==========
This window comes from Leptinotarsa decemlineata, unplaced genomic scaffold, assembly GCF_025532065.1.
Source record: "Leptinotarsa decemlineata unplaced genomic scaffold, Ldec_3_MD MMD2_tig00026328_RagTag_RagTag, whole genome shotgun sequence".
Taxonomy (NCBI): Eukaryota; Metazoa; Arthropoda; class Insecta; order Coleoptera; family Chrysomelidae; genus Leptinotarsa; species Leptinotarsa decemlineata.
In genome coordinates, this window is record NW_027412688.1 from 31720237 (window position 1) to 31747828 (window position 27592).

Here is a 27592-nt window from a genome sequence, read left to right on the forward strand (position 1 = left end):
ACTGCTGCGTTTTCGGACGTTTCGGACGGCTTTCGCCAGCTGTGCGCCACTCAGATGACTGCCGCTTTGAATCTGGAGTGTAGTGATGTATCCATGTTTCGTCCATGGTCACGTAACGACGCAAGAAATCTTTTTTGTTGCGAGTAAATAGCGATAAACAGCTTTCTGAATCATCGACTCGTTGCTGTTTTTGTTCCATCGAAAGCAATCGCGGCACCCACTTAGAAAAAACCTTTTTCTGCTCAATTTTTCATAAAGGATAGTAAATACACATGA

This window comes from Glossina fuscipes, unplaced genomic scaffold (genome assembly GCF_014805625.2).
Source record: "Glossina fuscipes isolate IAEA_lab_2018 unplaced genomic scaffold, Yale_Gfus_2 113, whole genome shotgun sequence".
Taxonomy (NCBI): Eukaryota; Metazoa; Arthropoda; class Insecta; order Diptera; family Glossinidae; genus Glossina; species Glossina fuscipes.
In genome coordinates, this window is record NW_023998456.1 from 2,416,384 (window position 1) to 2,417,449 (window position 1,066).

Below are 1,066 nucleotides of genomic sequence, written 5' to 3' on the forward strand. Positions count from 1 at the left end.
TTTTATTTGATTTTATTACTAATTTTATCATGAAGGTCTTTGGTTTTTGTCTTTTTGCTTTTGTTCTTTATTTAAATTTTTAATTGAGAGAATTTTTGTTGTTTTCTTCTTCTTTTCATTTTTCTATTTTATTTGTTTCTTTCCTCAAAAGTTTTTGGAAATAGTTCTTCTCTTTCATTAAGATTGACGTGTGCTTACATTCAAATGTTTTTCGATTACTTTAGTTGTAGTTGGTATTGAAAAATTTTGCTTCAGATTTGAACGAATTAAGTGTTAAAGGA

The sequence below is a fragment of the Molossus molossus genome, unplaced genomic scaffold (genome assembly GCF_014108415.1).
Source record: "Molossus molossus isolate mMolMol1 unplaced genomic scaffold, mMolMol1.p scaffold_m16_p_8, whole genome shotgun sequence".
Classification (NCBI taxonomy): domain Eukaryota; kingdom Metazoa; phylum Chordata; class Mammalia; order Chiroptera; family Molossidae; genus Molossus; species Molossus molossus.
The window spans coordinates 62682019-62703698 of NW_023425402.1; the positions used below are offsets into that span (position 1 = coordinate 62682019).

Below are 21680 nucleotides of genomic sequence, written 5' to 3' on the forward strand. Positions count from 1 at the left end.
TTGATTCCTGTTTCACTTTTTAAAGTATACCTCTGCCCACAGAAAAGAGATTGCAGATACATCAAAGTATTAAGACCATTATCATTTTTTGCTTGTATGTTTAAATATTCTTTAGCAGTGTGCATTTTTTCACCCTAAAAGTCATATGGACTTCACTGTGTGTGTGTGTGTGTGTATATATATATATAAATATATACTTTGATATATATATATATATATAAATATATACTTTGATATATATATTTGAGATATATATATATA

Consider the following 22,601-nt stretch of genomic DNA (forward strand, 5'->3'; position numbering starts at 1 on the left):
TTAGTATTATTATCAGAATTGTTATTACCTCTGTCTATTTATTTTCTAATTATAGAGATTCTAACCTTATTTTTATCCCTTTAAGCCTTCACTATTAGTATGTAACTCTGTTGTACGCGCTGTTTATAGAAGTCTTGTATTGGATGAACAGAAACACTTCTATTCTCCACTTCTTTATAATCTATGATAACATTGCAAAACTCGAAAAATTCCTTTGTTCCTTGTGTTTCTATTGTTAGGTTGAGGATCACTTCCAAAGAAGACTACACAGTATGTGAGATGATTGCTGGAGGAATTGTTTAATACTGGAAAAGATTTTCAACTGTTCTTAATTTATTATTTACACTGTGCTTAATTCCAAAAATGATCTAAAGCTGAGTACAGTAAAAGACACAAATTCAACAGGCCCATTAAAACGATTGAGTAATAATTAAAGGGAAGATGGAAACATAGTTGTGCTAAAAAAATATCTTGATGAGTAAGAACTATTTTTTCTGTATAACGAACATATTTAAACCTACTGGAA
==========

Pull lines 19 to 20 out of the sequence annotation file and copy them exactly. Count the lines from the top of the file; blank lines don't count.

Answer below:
Consider the following 22,601-nt stretch of genomic DNA (forward strand, 5'->3'; position numbering starts at 1 on the left):
TTAGTATTATTATCAGAATTGTTATTACCTCTGTCTATTTATTTTCTAATTATAGAGATTCTAACCTTATTTTTATCCCTTTAAGCCTTCACTATTAGTATGTAACTCTGTTGTACGCGCTGTTTATAGAAGTCTTGTATTGGATGAACAGAAACACTTCTATTCTCCACTTCTTTATAATCTATGATAACATTGCAAAACTCGAAAAATTCCTTTGTTCCTTGTGTTTCTATTGTTAGGTTGAGGATCACTTCCAAAGAAGACTACACAGTATGTGAGATGATTGCTGGAGGAATTGTTTAATACTGGAAAAGATTTTCAACTGTTCTTAATTTATTATTTACACTGTGCTTAATTCCAAAAATGATCTAAAGCTGAGTACAGTAAAAGACACAAATTCAACAGGCCCATTAAAACGATTGAGTAATAATTAAAGGGAAGATGGAAACATAGTTGTGCTAAAAAAATATCTTGATGAGTAAGAACTATTTTTTCTGTATAACGAACATATTTAAACCTACTGGAA